736 Assessment of blinding of hand hygiene observers in randomised controlled trials of hand hygiene interventions

Sunday, March 21, 2010: 10:45 AM
Regency VI-VII (Hyatt Regency Atlanta)
Chris Fuller, RGN, MSc , University College London, London, England
Joanne Savage, BSc, MRes , University College London, London, England
Sarah Besser, MSc , Kings College London, London, England
Sheldon Stone, BSc, MD, FRCP , UCL Royal Free Campus, London, England
Ellen Fragaszy, MSc , University College London, London, England
Barry D. Cookson, FRCPath, FRCP , Health Protection Agency, London, England
John McAteer, MSc , University College London, London, England
Susan Michie, PhD , University College London, London, England
Julian Gardiner, MA, MSc, PhD , London School of Hygiene and Tropical Medicine, London, England
Background: Trials evaluating interventions to improve healthcare workers' hand hygiene compliance use directly observed compliance as a primary outcome measure. Observers should be blinded to the intervention,that is, have no knowledge of the allocation of wards or units to the intervention, and the effectiveness of blinding assessed, to prevent systematic bias with compliance over-estimated in intervention wards and underestimated in non-intervention wards. This issue has not been addressed in the literature.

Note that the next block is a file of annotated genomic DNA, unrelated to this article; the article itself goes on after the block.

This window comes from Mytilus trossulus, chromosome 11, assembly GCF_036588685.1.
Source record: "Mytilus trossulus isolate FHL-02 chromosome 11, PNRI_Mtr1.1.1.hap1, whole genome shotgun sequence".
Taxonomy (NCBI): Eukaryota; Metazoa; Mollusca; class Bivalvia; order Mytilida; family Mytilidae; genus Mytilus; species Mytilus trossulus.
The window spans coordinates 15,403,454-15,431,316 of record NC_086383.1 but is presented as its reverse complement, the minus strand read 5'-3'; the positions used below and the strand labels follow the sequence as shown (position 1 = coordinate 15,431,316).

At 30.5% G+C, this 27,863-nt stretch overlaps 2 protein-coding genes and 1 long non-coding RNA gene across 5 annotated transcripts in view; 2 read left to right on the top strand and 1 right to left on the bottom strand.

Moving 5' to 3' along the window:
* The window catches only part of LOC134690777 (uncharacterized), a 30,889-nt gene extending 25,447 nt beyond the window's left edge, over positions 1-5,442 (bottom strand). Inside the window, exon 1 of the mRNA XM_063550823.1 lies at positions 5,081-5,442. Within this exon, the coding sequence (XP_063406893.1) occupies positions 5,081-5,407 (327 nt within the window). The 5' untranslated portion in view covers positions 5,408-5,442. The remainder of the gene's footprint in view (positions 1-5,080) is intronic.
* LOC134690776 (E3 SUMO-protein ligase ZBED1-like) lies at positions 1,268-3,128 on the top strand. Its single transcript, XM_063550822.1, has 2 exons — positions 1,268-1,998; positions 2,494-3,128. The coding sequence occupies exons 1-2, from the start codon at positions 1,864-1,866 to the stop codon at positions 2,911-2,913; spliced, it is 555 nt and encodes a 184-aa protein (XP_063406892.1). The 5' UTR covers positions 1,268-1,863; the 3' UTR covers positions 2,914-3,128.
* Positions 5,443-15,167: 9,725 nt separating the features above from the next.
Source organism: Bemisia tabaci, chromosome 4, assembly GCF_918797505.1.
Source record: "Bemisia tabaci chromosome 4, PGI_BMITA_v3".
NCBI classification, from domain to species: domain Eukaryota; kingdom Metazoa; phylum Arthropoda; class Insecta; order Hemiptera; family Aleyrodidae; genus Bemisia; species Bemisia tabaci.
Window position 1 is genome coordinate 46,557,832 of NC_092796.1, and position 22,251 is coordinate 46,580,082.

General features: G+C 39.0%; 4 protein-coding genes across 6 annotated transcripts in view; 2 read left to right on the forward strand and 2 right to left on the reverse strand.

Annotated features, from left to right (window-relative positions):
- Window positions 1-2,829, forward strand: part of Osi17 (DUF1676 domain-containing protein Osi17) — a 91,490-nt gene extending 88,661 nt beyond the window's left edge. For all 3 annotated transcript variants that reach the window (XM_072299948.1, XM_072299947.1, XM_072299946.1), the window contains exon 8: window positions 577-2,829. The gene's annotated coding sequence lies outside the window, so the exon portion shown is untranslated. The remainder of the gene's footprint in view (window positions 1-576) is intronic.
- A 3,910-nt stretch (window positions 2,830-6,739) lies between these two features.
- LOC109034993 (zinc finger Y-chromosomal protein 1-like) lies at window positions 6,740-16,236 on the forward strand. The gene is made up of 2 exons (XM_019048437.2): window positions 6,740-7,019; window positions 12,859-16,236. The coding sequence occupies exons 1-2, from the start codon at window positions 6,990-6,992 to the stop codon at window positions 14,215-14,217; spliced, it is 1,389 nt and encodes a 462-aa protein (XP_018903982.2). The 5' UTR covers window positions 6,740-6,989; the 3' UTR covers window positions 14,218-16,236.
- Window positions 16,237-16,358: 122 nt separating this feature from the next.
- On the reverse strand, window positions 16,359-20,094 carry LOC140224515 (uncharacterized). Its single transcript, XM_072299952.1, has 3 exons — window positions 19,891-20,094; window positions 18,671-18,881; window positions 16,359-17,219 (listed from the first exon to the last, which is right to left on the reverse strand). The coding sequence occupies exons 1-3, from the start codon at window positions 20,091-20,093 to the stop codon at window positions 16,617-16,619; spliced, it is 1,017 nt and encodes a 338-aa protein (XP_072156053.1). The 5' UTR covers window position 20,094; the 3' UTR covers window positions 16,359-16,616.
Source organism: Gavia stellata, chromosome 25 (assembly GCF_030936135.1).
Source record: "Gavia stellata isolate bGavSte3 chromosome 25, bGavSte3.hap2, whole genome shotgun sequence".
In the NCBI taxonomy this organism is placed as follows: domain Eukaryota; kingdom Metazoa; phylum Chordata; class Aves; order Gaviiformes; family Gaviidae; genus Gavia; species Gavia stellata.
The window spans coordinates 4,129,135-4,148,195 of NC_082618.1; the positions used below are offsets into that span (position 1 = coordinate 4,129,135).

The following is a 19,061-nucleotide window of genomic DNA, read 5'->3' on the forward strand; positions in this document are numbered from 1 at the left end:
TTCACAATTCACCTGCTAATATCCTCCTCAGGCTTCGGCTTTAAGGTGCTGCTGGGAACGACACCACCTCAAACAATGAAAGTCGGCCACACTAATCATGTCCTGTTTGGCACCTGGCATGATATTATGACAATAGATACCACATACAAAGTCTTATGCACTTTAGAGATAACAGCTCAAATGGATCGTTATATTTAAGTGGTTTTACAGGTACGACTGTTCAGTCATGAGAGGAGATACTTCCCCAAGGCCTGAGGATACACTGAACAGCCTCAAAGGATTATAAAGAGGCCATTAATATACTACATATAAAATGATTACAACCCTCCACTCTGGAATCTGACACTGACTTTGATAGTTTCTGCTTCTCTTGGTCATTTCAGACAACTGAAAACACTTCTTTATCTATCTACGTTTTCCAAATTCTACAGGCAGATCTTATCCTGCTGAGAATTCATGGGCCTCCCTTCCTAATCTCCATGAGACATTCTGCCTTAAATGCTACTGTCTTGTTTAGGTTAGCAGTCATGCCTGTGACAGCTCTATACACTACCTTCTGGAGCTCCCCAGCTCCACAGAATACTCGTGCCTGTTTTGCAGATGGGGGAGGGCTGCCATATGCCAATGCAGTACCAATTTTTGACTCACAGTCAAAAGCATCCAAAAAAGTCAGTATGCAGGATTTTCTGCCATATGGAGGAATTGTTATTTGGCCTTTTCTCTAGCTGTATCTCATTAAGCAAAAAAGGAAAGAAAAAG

Objective: The study aimed to design a method of assessing blinding, use it to determine the efectiveness of blinding in a current randomised controlled trial, and thus inform future hand hygiene trial methodology.

Methods: A method of assessing blinding was designed and used to assess blinding in a current randomised controlled trial, the Feedback Intervention Trial (NRR website N0256159318) . The study hand hygiene observer, trained another researcher, blinded to the intervention, in use of a robustly standardised, valid, reliable and sensitive measure of hand hygiene compliance, the Hand Hygiene Observation Tool (HHOT) (www.idrn.org/nosec.php) . 1030 simultaneous observations were carried out over 20 hours, on 7 intervention and 6 non-intervention wards in the trial. Between observer differences were compared for both types of ward using Cohen's kappa (individual hand hygiene behaviours) and the Mann-Whitney U (overall compliance).

Results: Raw agreement between observers for individual hand hygiene behaviours was excellent in both intervention wards (91.5%, kappa = 0.886[95% CI 0.792, 0.98) and non-intervention wards (92.4%, kappa = 0.894 [95% CI 0.845,0.987). There was no statistically significant difference between observers for overall compliance.

Conclusions: This study describes a robust and pragmatic method for assessing the adequacy of blinding in hand hygiene intervention trials. It demonstrates that blinding of the study hand hygiene observer to ward allocation was effective in a current trial, and that assessments of hand hygiene compliance were not biased. All hand hygiene studies should blind observers to the intervention and assess the effectiveness of blinding.